• alpha-fetoprotein;
  • visceral endoderm;
  • fetal liver;
  • fluorescent protein;
  • GFP;
  • transgenic mice;
  • imaging;
  • oncofetal protein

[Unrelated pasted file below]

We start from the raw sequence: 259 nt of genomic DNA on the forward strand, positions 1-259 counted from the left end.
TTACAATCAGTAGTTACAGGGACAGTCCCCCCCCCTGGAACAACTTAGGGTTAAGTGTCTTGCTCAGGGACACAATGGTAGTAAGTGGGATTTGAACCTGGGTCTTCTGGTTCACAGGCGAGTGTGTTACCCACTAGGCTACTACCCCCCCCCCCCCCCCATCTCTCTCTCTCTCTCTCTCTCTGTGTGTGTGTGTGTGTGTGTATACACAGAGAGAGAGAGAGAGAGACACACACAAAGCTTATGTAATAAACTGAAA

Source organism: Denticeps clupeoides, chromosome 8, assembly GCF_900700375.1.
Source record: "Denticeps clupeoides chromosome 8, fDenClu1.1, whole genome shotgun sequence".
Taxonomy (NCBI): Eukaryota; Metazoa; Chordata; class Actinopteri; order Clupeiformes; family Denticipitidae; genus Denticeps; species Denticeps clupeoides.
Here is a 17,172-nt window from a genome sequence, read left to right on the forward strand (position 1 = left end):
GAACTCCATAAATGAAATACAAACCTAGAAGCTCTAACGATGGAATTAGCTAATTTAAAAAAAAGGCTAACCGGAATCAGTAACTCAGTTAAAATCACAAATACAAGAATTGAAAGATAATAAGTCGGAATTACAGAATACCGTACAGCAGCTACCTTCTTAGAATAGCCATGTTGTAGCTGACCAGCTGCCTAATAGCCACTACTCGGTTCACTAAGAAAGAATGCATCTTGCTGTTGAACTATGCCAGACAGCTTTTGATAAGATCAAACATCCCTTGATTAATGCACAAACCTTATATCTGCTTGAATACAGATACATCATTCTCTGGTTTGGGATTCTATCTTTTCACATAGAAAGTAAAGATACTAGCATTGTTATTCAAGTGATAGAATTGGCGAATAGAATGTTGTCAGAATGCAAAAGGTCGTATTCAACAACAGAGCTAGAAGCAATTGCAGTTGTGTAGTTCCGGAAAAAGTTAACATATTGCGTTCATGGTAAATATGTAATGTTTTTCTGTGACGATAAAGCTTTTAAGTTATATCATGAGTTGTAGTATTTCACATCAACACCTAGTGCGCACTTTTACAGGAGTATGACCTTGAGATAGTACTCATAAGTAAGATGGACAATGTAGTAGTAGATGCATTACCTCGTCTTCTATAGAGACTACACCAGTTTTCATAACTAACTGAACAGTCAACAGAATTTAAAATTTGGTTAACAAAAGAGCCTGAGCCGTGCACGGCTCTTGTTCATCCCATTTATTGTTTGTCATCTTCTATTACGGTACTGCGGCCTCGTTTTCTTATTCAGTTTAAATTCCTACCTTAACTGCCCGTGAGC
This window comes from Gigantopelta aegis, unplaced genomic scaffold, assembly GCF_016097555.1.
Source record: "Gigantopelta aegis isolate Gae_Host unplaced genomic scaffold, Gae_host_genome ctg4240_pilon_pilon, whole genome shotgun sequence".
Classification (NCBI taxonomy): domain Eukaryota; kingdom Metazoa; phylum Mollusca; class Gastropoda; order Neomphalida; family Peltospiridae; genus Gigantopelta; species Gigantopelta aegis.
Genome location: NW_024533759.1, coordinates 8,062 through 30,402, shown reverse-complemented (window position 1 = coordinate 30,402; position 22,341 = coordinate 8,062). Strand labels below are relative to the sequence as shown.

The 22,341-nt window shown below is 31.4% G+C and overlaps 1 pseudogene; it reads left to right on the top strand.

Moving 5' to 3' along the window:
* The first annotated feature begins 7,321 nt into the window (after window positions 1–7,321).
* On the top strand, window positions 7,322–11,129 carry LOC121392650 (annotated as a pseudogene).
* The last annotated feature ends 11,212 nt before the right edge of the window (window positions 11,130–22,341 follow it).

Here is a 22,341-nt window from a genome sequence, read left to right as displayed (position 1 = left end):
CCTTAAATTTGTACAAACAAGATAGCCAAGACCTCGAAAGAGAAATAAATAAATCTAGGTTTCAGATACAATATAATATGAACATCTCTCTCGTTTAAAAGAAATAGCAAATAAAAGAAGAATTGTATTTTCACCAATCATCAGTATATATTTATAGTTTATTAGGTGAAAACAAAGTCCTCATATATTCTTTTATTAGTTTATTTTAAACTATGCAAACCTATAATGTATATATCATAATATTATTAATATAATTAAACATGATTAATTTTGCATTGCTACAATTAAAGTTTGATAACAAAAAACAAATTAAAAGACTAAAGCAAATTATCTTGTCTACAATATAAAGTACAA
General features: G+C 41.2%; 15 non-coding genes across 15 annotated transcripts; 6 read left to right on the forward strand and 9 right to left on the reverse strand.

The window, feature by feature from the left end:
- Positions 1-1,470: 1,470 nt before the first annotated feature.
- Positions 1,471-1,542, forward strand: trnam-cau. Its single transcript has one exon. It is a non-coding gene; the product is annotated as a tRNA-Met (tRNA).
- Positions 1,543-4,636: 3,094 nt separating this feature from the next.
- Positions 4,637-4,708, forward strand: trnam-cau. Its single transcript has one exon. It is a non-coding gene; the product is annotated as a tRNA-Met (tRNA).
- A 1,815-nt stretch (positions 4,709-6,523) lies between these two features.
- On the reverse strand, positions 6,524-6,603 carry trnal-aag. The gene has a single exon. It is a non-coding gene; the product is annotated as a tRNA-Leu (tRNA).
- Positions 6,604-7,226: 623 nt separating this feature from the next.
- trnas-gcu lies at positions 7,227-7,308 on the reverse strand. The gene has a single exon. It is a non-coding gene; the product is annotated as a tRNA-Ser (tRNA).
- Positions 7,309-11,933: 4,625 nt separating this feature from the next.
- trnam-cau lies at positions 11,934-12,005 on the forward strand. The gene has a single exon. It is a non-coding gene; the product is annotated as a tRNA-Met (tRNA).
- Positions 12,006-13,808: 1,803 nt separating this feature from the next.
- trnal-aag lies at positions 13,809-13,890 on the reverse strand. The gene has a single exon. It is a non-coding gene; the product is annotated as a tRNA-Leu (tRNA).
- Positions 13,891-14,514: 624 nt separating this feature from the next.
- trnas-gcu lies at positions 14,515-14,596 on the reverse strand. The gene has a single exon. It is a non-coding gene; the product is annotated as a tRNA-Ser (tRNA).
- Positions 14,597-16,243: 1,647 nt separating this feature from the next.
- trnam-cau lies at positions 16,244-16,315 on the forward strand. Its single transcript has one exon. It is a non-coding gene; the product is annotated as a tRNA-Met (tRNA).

Alpha-fetoprotein (Afp) is the most abundant serum protein in the developing embryo. It is secreted by the visceral endoderm, its derivative yolk sac endoderm, fetal liver hepatocytes, and the developing gut epithelium. The abundance of this protein suggested that Afp gene regulatory elements might serve to effectively drive reporter gene expression in developing endodermal tissues. To this end, we generated transgenic mouse lines Tg(Afp-GFP) using an Afp promoter/enhancer to drive expression of green fluorescent protein (GFP). Bright GFP fluorescence allowed the visualization, in real time, of visceral endoderm, yolk sac endoderm, fetal liver hepatocytes, and the epithelium of the gut and pancreas. Comparison of the localization of green fluorescence with that of endogenous Afp transcripts and protein indicated that the regulatory elements used to generate these mouse lines directed transgene expression in what appeared to be all Afp-expressing cells of the embryo, but only in a subset of fetal liver cells. The bright GFP signal permitted flow cytometric analysis of fetal liver hepatocytes. These mice represent a valuable resource for live imaging as well as identification, quantitation, and isolation of cells from the primitive and definitive endoderm lineages of the developing mouse embryo. Developmental Dynamics 235:2549–2558, 2006. © 2006 Wiley-Liss, Inc.